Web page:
However, I have experienced a new feeling: when we started up again, there were only a few of us working in the production department and I immediately felt I’d been taken back thirteen years, to when L&L had just been created, and there was a very small team of us. When there are only a few of us, there are inevitably more opportunities to compare notes and get to know each other.

So these events have given you food for thought concerning your work?
Yes, I was saying before that working in a small team encourages you to communicate more and discuss not just work issues but also the processes that lead to certain choices. More than ever before, I’ve found myself thinking about ways to recreate this strong synergy in larger teams.

Is there some particularly invasive protocol you can’t wait to be rid of when this is over? Or a work habit you’ve had to stop to comply with protocols?
For me, physical contact is very important. I find a touch can be full of humanity and sometimes say more than a thousand words. Not being able to interact like that, in both my personal and working life, is a major obstacle for me. I can’t wait to be able to hug a colleague on their birthday again, or put my arm around them in one of life’s sad moments. And, of course, I can’t wait to stop wearing a face covering!

A question we’re asking everyone: can you tell us a good habit that you started in lockdown and you’ll now carry on?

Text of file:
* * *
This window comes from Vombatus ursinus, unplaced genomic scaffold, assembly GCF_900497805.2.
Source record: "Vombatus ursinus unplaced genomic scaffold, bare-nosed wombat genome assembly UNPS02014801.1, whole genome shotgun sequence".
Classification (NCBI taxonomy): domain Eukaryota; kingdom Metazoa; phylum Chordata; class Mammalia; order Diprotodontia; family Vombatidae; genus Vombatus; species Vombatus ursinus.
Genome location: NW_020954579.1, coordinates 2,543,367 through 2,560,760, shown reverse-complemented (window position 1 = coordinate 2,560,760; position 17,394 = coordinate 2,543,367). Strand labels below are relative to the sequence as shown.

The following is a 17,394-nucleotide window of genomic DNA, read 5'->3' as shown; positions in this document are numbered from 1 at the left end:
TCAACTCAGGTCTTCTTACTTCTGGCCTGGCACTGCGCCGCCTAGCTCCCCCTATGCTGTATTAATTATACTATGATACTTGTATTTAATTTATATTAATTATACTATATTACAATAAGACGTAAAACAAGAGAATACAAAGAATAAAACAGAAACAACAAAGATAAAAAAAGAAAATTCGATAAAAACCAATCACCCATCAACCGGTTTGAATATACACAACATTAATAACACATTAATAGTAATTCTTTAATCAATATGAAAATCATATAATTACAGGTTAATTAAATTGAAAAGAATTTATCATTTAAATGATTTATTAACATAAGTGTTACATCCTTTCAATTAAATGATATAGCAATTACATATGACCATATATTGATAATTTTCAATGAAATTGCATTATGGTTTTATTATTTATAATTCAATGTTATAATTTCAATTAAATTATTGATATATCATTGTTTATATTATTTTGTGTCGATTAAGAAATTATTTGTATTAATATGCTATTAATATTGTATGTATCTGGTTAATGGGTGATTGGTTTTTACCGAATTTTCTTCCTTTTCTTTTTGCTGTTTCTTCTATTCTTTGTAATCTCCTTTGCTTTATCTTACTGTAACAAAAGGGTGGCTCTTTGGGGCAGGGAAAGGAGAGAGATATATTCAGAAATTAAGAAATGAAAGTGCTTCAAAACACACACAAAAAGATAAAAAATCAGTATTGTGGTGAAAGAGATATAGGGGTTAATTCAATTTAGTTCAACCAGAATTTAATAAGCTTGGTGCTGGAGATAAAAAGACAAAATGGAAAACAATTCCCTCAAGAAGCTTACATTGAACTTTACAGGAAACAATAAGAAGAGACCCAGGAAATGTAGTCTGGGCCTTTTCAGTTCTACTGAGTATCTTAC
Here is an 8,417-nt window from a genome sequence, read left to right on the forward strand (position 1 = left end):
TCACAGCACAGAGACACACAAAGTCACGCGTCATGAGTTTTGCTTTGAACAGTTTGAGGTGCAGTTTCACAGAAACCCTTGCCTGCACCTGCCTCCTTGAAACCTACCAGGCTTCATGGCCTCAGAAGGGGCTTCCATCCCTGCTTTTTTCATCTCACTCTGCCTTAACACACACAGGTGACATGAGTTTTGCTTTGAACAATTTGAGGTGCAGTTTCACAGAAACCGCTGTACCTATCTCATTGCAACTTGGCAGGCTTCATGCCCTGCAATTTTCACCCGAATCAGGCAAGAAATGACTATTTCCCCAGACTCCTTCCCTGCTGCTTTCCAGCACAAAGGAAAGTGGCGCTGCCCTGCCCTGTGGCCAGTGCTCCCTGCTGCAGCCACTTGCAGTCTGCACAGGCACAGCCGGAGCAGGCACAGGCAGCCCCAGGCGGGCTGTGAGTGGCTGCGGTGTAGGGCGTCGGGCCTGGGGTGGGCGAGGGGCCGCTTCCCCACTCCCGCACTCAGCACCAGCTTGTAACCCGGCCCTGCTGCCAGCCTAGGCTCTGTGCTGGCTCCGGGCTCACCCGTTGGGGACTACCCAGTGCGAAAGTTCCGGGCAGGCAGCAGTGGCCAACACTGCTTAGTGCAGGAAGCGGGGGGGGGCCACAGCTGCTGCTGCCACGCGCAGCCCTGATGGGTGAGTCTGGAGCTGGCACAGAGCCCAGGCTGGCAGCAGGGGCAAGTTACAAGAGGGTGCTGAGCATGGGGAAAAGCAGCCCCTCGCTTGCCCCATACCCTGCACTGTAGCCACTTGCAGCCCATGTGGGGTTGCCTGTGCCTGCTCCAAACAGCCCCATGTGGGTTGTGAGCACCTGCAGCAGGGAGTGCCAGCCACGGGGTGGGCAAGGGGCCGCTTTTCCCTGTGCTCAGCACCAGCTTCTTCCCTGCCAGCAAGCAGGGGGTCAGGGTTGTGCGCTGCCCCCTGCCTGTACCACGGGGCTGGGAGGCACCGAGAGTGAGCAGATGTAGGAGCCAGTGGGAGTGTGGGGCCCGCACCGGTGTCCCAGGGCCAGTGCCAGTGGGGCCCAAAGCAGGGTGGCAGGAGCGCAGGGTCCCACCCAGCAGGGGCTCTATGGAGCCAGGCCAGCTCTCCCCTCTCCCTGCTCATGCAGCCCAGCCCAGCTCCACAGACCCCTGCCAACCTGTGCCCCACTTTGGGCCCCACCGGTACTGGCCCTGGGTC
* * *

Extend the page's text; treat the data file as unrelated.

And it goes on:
I’m exercising a lot more than I used to. I never fail to take my evening walk any more, I need to have a break and recharge mentally and physically. And I’ve rediscovered my passion for gardening as well as the ability to take more time for myself.

Monica D’Emidio, Communications Manager

Anyone preparing for an event in 2020, before the global health emergency arose, felt disappointed and helpless in the face of the cancellations that followed. Can you tell us how this was reflected in the company’s corporate communications?

At the start of March, I saw the editorial plan for our participation in the Light+Building trade fair (which was first postponed and then cancelled) as a closed drawer that could never be reopened. I’d been working on it for eight months, it was planned down to the smallest detail, it couldn’t all just disappear. Yes, it could though, and with no time to “mourn its passing”, because we had to renegotiate agreements with everyone, move the campaigns that had already been scheduled, and save what we could. Once we’d got through this first phase, it took me a while to get my energy back.

Our first “communication reaction” was focused on reconstructing a sense of community, as a response to social distancing. It was just a small gesture, inspired by a brilliant initiative by APIL (Associazione Professionisti dell'Illuminazione) that we’d decided to embrace and pass on: #dontstopthelight.  It was what we needed, an excuse to feel close to each other as colleagues, to feel close to the people we work with, lighting professionals, and to let our more distant customers know that we were all fine and that the light hadn’t gone out, it was shining from the windows of our homes.